Gwenno – Le Kov review

Secret Meeting score: 82

by Phil Scarisbrick

Gwenno’s first solo album, Y Dydd Olaf, was a beautiful collection of songs composed entirely in her native Welsh tongue. Despite the language barrier, the record proved popular with Welsh speakers and non-Welsh speakers alike. For her second solo record, the former Pipettes singer has gone even further into her roots by composing a record of songs entirely in Cornish. For anyone outside the UK who is unfamiliar with our geography, Cornwall is a county situated on a peninsula in the south west corner of England. Cornish is its traditional language, although it is now spoken by less than 1,000 people. One of those people is Gwenno. The daughter of a Cornish poet, she seems desperate to see the language live on. To lose it would mean to lose a piece of her identity. The album’s title – Le Kov – translates as ‘Place of memory’ and this tribute to the land of her father is filled with life and love.

Opening track, Hi a Skoellyas Liv a Dhagrow (She Shed A Flood Of Tears), springs into life with elegant, swelling strings setting the platform for interplaying twin guitars, before returning to provide the hook. This music could easily furnish a scene from a James Bond film, one with glistening sun and a beautiful beach. The song also shares its name with one of the tracks from Aphex Twin’s 2001 album, Drukqs. She explains, “I imagined Richard D James coming across this long lost Cornish 70s folk rock song on vinyl in a charity shop in the city of Le Kov, and then stealing it.”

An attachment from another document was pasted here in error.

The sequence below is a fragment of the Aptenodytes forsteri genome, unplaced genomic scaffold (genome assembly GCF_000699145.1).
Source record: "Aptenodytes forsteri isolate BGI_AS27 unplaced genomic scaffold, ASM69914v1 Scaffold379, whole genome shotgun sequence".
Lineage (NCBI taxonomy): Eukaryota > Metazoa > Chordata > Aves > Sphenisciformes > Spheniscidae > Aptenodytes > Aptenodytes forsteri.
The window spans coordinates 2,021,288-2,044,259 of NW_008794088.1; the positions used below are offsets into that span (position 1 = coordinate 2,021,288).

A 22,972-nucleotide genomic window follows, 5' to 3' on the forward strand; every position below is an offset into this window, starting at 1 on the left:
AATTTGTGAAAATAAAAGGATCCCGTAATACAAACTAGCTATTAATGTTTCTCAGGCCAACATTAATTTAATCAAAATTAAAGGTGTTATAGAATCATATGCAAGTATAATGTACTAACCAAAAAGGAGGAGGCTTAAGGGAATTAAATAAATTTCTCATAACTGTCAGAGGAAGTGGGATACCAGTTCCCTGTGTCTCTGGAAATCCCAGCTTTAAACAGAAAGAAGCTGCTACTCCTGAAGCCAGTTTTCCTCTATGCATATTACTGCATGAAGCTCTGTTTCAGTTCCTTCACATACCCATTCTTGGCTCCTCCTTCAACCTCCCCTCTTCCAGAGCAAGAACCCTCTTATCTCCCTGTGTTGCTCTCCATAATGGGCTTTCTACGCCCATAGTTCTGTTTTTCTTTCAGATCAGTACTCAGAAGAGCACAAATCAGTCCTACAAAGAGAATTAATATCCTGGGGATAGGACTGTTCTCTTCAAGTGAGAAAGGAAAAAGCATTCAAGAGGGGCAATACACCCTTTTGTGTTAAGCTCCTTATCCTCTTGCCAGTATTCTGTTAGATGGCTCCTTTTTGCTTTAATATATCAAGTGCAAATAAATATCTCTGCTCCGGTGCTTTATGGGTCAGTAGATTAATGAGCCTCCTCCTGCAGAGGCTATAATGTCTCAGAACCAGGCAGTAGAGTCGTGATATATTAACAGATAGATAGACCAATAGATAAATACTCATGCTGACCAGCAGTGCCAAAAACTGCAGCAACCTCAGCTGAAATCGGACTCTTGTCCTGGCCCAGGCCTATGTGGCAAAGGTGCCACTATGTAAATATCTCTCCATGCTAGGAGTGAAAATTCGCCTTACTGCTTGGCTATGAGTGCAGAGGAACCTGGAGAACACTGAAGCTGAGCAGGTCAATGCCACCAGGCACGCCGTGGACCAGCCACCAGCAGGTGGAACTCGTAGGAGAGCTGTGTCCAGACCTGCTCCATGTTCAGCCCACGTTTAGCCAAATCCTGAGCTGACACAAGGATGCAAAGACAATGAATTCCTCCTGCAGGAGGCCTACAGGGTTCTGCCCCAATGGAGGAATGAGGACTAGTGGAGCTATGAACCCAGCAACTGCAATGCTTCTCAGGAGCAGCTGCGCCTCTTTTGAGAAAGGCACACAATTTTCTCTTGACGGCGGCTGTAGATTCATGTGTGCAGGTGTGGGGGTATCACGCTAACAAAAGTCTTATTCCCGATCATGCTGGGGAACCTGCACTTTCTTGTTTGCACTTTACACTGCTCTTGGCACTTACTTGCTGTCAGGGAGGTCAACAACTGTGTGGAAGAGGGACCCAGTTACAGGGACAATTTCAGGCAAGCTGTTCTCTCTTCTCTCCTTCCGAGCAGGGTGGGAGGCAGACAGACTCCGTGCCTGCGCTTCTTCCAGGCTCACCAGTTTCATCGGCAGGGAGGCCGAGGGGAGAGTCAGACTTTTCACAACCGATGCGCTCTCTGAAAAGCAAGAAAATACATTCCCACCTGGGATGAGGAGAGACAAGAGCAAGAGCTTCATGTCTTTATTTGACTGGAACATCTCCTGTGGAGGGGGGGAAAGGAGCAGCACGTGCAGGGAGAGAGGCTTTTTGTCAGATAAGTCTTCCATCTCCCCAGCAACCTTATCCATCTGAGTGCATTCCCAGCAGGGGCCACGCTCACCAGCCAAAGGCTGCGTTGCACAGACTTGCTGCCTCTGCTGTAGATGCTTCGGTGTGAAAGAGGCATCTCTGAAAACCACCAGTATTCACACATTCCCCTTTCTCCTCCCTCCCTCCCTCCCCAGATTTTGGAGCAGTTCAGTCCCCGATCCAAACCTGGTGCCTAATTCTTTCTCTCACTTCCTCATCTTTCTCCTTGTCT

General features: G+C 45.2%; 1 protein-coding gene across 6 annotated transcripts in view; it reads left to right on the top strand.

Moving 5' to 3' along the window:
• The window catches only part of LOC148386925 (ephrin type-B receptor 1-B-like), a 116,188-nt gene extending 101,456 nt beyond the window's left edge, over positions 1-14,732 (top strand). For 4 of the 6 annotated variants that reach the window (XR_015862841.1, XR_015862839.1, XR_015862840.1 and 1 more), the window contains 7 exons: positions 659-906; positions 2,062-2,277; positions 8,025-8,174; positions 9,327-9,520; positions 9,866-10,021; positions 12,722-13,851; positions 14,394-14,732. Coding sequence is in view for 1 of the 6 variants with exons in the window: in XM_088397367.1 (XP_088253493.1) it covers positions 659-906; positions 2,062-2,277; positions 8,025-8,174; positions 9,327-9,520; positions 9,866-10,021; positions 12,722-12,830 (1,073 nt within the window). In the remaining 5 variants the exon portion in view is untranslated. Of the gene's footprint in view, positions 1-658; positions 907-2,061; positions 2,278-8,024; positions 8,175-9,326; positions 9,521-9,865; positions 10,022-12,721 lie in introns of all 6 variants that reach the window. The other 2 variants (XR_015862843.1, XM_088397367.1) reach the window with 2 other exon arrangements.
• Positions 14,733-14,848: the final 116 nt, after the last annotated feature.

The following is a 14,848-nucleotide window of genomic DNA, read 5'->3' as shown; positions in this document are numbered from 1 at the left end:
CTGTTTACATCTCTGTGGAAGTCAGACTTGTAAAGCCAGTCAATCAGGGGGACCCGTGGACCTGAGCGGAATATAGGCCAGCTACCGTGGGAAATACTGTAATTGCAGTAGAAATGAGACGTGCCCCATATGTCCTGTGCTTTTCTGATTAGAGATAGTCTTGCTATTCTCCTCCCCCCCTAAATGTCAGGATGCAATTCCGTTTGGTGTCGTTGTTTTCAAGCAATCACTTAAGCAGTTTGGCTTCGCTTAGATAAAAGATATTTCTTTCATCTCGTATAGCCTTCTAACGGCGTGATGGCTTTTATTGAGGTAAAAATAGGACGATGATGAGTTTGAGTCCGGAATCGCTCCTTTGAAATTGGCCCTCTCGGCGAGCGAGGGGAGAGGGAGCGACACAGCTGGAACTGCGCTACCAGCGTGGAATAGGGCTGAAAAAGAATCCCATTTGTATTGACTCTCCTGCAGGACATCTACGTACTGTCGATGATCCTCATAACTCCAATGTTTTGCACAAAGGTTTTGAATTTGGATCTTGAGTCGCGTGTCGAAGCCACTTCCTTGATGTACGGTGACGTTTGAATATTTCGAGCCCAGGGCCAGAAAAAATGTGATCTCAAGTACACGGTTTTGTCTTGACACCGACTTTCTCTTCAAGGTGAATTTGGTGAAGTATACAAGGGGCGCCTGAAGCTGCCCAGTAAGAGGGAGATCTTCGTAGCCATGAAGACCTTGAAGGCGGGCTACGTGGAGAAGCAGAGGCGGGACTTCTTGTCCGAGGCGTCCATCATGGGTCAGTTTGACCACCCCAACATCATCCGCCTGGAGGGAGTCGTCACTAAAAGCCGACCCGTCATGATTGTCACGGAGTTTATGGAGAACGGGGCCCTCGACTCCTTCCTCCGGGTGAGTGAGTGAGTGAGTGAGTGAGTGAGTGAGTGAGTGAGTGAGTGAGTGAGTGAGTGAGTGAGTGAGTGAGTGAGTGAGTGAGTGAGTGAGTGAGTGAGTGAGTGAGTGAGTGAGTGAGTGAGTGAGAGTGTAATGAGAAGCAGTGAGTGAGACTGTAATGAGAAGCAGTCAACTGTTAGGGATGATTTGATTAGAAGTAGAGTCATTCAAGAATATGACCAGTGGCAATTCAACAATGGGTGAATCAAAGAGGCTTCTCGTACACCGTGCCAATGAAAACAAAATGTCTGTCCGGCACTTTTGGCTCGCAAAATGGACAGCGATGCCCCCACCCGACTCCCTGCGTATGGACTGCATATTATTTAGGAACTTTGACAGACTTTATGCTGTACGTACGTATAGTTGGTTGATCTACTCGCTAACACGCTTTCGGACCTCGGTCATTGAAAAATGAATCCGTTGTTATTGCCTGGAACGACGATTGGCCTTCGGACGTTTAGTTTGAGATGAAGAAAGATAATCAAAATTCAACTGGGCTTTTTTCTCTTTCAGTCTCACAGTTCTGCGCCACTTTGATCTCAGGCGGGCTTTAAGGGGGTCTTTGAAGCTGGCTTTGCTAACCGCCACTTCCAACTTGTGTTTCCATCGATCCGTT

Tir Ha Mor is driven by a simple drum beat and muted bass line and sounds like Neon Bible-era, Regine-sung Arcade Fire. Eus Keus seems to be an ode to cheese (and who doesn’t love cheese? Apart from vegans obviously), and feels like a dairy call-to-arms. Daromres y’n Howl translates as Traffic in the Sun, and is a psychedelic, groove-laden romp, complete with Super Furry Animals’ Gruff Rhys providing a guest rap. Jynn-amontya is high concept love song, with the target of devotion being a computer. It seems to lament the modern reliance on technology, which not only could lead to the death of the Cornish language, but seems to be doing some serious damage to English too.

By approaching this record in the way that she has, Gwenno has created a world separate from that we dwell in. Full of sunshine and joy, it celebrates the cultural heritage of one of the most historically rich areas of the UK by creating a new plane on which it can exist. At a time when our government is systematically slashed arts budgets, as well as withdrawing funds for the Cornish language completely, it is a welcome middle finger to those that seek to curb the next generation of artists. Gwenno is a fine musical visionary, but also completely switched on to what we have, what might be, and what has been. Though myself, and most listeners won’t understand the lyrics being sung, the record’s message is obvious to us all.